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Constantine, Ep. 1.03: “The Devil’s Vinyl” Builds the Series’ Mythology

Constantine, Ep. 1.03: “The Devil’s Vinyl” Builds the Series’ Mythology

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Constantine, Season 1, Episode 3: “The Devil’s Vinyl”
Written by David Goyer and Mark Verheiden
Directed by Romeo Tirone
Airs Fridays at 10 pm ET on NBC

The character of John Constantine is rooted in music as much as he is in magic or being a con artist. Before he was master of the dark arts, he was the frontman for Liverpool punk outfit Mucous Membrane. (Which gets a much needed shout out in this episode.) Even before he was fully fledged and named character, he was a guy in the background of Swamp Thing #25, who artist Stephen Bissette wanted to look like Sting. But enough of the origin story stuff. “The Devil’s Vinyl” is the strongest episode of Constantine to date as David Goyer and Mark Verheiden construct a plot filled with the trickery, double crosses, soul bartering, and exorcisms that were the Hellblazer comic’s stock and trade, especially during Garth Ennis’ run. The threat level is also upped thorough developing the show’s mythology by including voodoo priest and crime kingpin Papa Midnite (played with presence and a spot-on accent by Michael James Shaw) and hinting at a character that will make Hellblazer fans shake in their boots. With this threat escalation, Goyer and Verheiden start to dig beneath the surface of John Constantine (Matt Ryan), Zed (Angelica Celaya), and Chas (Charles Halford) while giving them active and pivotal roles in the plot.

Constantine - Season 1

After an eerie opening sequence from director Romeo Tirone involving an abandoned church and old, cursed acetate disk, “The Devil’s Vinyl” kicks right into character establishment and development with Constantine being covered in blood as Chas even-handedly shows Zed around the House of Mystery or Secrets or whatever cool name we’re going to call it. The splat of blood reoccurs throughout the episode as Tirone shows the extent that men like Constantine and Papa Midnite are willing to go in order to square their debts with Hell even if it means sending a few innocents or not so innocents there with them. The image of blood is at odds with the transactional language Constantine uses, like when he tells Zed that it took a “reverse mortgage” to get a special, charmed card. “The Devil’s Vinyl” also tightens the group dynamic between Constantine, Zed, and Chas. Halford continues to nail Chas’ laconic nature, and Goyer and Verheiden resist using him or Zed as damsels in distress, but give them a big part in Constantine’s final con. Zed continues to play the role of Constantine’s conscience by doing things like reassuring and protecting civilians while he faces down Papa Midnite or tries to con a “soul broker”. Goyer and Verheiden also dig into some of her rage from action and dialogue while giving Chas and Constantine a mini arc of being impressed by her magical abilities and starting to trust her while being wary of her true purpose.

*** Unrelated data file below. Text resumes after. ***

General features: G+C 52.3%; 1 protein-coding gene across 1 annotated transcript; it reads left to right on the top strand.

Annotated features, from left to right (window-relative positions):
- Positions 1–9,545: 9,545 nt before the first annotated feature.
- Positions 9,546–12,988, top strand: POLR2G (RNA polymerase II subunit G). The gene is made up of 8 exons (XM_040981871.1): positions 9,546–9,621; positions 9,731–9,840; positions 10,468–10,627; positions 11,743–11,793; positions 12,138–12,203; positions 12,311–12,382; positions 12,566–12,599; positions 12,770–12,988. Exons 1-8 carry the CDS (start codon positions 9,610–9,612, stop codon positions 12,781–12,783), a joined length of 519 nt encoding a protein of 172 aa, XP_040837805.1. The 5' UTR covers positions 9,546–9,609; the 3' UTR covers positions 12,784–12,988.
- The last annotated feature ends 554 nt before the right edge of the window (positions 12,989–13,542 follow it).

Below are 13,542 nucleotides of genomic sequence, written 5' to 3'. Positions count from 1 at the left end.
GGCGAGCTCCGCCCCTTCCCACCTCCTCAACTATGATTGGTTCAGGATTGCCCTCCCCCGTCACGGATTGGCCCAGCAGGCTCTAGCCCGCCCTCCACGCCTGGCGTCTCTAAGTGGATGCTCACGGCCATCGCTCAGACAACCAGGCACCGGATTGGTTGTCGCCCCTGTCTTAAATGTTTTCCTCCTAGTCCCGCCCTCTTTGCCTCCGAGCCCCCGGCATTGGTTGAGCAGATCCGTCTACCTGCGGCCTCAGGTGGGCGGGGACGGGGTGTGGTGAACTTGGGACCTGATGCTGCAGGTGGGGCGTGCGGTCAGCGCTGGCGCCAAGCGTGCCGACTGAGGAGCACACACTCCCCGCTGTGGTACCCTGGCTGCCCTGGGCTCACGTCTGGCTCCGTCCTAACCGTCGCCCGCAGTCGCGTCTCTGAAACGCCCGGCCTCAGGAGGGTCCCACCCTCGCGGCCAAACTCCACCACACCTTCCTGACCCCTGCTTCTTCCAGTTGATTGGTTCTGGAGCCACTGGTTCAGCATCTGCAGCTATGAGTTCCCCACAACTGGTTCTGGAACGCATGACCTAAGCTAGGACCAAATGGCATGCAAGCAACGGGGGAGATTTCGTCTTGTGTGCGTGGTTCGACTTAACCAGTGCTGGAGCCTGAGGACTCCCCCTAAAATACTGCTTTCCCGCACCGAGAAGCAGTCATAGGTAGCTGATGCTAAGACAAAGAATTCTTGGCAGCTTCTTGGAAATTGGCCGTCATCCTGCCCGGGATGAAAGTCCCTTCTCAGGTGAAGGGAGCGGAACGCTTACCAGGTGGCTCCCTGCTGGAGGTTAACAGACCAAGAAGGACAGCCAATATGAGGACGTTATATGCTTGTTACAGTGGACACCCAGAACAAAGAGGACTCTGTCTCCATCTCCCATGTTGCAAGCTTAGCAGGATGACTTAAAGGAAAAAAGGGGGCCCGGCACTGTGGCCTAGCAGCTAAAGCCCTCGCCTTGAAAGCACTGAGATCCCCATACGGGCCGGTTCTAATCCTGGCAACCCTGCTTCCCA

But what sets apart “The Devil’s Vinyl” from the previous two episodes are the uniqueness of its plot and a tougher threat for Constantine. Instead of yet another demon as this week’s baddie, the malevolent monster is a vinyl record with the last recording of a Robert Johnson-type that sold his soul to be a great bluesman. Kind of sounds like Constantine back in Newcastle who summoned a greater demon to help exorcise his friend’s daughter. This type of dark dealing strikes close to home for him, and there’s immediately a personal stake in it for him when the first victim is the man, who produced Mucous Membrane’s only album. But the path to the conclusion of this episode is filled with twists and turns as well as a poetic exposition on the nature of souls from Constantine that will probably play a big role in this season’s arc. (Ryan’s tremendous acting range works well with Constantine who can go from mad mage to Liverpool punk or demonologist at the drop of a hat.) “The Devil’s Vinyl” embraces the moral murkiness of John Constantine and his journey as he starts to deal with forces beyond his control. Add some creepy imagery, a well-timed and plot relevant use of a Sex Pistols song, and “The Devil’s Vinyl” captures the core of what made the Hellblazer comics great (even the social commentary) in an hour of television.